Who are the Small Merchants Who Make a Real Living Instead of Just Making Some Extra Money?
Certain Behaviors Can Help Providers Unmask a Business’ Readiness for Financing
We previously explored the life cycle of a shop to help Financial Service Providers (FSPs) recognize when a merchant may want to expand her business. Beyond life stages, there are also two types of businesses to recognize when considering what type of financial services to offer: livelihoods and side-hustles. While livelihoods serve as the primary income for the business owner, side-hustles serve a different function.
A business is a side-hustle when it provides only supplemental income to the business owner. These businesses provide extra non-essential income and serve to pass free time.
A side-hustle is a common practice to make extra cash in one’s spare time, sometimes seasonally or outside a regular day job. In Kenya, typical side-hustles include running a shop, selling food & clothing, or providing services such as hair styling, make-up, photography, event management, sales, or marketing.
It is important for Financial Service Providers (FSPs) to recognize side-hustles because their owners are not likely to grow their businesses. On the other hand, when the business is a primary livelihood, owners will be more motivated to move into the secondary expansion phase of the shop life cycle we observed in our research. FSPs may be tempted to use the level of inventory to evaluate a shop, but inventory is not a good indicator of what is going on behind the scenes. Instead, to distinguish a side-hustle from a livelihood, FSPs instead should look for:
1. Evidence of Operational Tools
Merchants who treat the business as their primary source of income are more likely to keep some type of records, especially with regard to credit given to customers as well as accounts payable to suppliers. These records are not always clear and detailed — for example, they may include only category inventory and not list sales — but they are a good indicator that the merchant understands she needs to keep records to track the revenue/profitability of the shop. These merchants also understand the importance of keeping their shops open at regular hours, and are more likely to have up-to-date permits.
On the other hand, merchants with side-hustles are less likely to keep records and may use estimates to evaluate their revenue/profits. More likely than not, they have expired permits or no permits at all.
2. Independent Decision Making
Who makes the decision in the business? When the owner makes decisions independently, it is likely that the shop is a primary livelihood. In this case, the owner will decide what to do with the profits, whether to have employees, and whether expand the business or stock a new product on her own.
However, merchants who treat the shop as a side-hustle are rarely the key decision makers. Husbands or other family members ultimately make decisions about how the business should be run. We saw merchants call their husbands to confirm if they should take a new product and observed family members pass by in the evening to see how the day went to identify any issues that warranted the family’s attention.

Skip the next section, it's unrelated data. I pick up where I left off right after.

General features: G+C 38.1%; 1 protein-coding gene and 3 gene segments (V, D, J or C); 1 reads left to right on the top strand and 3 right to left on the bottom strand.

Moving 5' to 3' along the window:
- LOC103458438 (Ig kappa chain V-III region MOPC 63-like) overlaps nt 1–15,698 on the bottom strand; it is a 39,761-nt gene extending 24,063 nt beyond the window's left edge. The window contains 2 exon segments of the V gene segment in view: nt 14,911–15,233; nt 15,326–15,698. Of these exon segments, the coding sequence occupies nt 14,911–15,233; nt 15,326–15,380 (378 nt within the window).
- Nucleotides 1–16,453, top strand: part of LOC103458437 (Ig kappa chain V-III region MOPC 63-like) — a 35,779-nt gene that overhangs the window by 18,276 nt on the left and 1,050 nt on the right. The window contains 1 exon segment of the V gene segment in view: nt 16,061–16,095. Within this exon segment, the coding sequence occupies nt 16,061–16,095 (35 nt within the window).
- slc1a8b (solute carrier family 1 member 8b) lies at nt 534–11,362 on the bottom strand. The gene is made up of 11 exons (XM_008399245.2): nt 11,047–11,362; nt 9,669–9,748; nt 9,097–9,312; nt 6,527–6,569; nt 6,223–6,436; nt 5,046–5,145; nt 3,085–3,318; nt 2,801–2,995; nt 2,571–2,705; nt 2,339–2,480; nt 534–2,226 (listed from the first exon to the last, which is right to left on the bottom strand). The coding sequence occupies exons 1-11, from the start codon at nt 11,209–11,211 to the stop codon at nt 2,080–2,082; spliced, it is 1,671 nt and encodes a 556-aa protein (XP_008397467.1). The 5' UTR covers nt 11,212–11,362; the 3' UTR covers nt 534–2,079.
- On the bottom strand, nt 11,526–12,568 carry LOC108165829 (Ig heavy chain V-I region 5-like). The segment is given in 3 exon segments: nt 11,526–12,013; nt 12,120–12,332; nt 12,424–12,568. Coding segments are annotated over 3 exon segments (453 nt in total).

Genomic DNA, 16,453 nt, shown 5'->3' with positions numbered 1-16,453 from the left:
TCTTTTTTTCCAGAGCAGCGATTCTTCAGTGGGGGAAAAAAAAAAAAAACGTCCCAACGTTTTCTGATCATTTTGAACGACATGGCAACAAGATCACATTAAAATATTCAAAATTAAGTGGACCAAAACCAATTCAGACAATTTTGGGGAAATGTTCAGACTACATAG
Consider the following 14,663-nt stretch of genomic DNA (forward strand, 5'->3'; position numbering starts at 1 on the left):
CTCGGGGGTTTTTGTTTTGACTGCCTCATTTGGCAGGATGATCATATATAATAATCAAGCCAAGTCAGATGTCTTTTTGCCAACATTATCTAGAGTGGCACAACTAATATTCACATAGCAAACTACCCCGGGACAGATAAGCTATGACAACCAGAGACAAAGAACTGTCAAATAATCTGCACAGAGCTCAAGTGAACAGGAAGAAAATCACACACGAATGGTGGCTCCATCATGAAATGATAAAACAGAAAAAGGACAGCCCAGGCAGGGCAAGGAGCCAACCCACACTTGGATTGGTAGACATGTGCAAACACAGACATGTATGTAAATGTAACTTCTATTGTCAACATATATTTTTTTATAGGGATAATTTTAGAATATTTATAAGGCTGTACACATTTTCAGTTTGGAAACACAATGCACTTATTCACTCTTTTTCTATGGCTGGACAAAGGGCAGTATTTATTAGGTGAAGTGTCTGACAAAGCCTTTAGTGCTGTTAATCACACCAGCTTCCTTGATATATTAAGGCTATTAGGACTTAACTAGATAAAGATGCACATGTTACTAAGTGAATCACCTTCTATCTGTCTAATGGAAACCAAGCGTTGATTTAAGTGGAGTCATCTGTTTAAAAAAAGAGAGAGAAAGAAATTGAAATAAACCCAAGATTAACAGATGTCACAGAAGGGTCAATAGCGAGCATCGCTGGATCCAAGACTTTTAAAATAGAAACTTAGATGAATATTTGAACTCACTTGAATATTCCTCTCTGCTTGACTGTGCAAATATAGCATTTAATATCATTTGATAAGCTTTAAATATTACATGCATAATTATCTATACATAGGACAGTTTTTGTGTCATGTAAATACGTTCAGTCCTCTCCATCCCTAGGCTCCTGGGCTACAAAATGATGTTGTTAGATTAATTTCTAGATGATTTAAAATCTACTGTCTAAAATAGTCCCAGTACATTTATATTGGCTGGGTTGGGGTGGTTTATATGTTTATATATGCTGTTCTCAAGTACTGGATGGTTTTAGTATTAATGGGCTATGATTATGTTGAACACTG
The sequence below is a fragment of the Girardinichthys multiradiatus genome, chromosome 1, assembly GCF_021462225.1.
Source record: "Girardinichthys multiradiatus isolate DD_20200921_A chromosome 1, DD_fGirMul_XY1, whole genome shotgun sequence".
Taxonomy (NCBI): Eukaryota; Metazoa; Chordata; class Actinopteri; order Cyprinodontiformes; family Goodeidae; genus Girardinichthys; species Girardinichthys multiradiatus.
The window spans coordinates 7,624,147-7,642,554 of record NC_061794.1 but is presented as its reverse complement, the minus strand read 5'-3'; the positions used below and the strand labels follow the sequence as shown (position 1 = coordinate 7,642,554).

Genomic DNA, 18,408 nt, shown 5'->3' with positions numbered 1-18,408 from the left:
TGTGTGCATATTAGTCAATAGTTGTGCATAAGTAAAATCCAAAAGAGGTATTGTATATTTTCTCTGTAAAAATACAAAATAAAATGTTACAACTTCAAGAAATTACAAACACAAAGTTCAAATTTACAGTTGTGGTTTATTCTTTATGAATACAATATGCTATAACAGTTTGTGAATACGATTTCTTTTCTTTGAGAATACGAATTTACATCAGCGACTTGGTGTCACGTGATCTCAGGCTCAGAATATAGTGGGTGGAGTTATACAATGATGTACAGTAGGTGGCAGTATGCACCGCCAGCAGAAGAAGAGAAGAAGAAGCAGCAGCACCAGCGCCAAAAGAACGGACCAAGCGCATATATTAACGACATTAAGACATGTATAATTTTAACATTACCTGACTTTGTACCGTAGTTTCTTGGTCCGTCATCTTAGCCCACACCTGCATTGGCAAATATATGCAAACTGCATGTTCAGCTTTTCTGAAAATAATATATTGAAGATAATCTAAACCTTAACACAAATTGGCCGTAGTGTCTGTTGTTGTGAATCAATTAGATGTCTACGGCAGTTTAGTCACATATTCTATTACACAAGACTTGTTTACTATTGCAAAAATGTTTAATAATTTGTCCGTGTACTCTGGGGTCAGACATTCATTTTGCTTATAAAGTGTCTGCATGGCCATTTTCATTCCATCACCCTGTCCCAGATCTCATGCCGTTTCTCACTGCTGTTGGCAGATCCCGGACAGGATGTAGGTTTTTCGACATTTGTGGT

3. Use of Formal Financial Instruments
Merchants with livelihoods are more likely to use formal financial services such as a bank or an microfinance institution (MFI) to save or for business finances. They understand the need to separate personal money from business money; they may not do it diligently but they understand the importance. They are also more likely to use digital loans like M-Shwari or KCB M-Pesa to store and borrow money. Their loan limits on both platforms are more likely to be above USD $100. They use the loans to ease cash flow problems and are working to increase their limits for times of need.
Those with side-hustles do not separate their business finances from their personal finances. Even when they have formal financial services, they do not use them and instead rely on informal financial instruments — e.g., savings groups and family and friends — to help with cash flow. They rarely use digital loans and, even when they do, have low loan limits (less than USD $10).
4. Low Resiliency
Unfortunately, even though people rely on them more, livelihoods are less resilient to shocks. These business tend to collapse after a health scare or a family crisis since they do not have additional sources of support. Last year, because of the general elections, we saw that many shops were not able to recover from the upheaval and owners had to start all over again.
By comparison, shops that are side-hustles are better able to handle shocks as they do not have to rely on only one source of income. In most cases, other family members have a stable or regular income that can provide support during shocks or if the business is not doing well.
What does this mean for FSPs?
FSPs should tailor their services based on the needs of the shopkeepers, recognizing their type and the life stage of the shop. Those with side-hustles will want to stay in the stabilization phase and will need insurance products and inventory credit. Owners of livelihoods will want to enter the secondary expansion and should be targeted for digitization and bigger loans. These merchants can benefit from a wider range of services to help them with shocks as well as advice to grow and improve their operations.
Learn more about our ongoing MSME research by signing up for our “Hitting the Sweet Spot: What do small merchants need to survive and grow their business?” webinar and follow us on Twitter @FIBR_BFA.
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FIBR stands for Financial Inclusion on Business Runways and aims to learn how to transform emerging business data about low-income individuals and link them to inclusive financial services to deepen financial inclusion and its impact. FIBR is a project of BFA in partnership with Mastercard Foundation.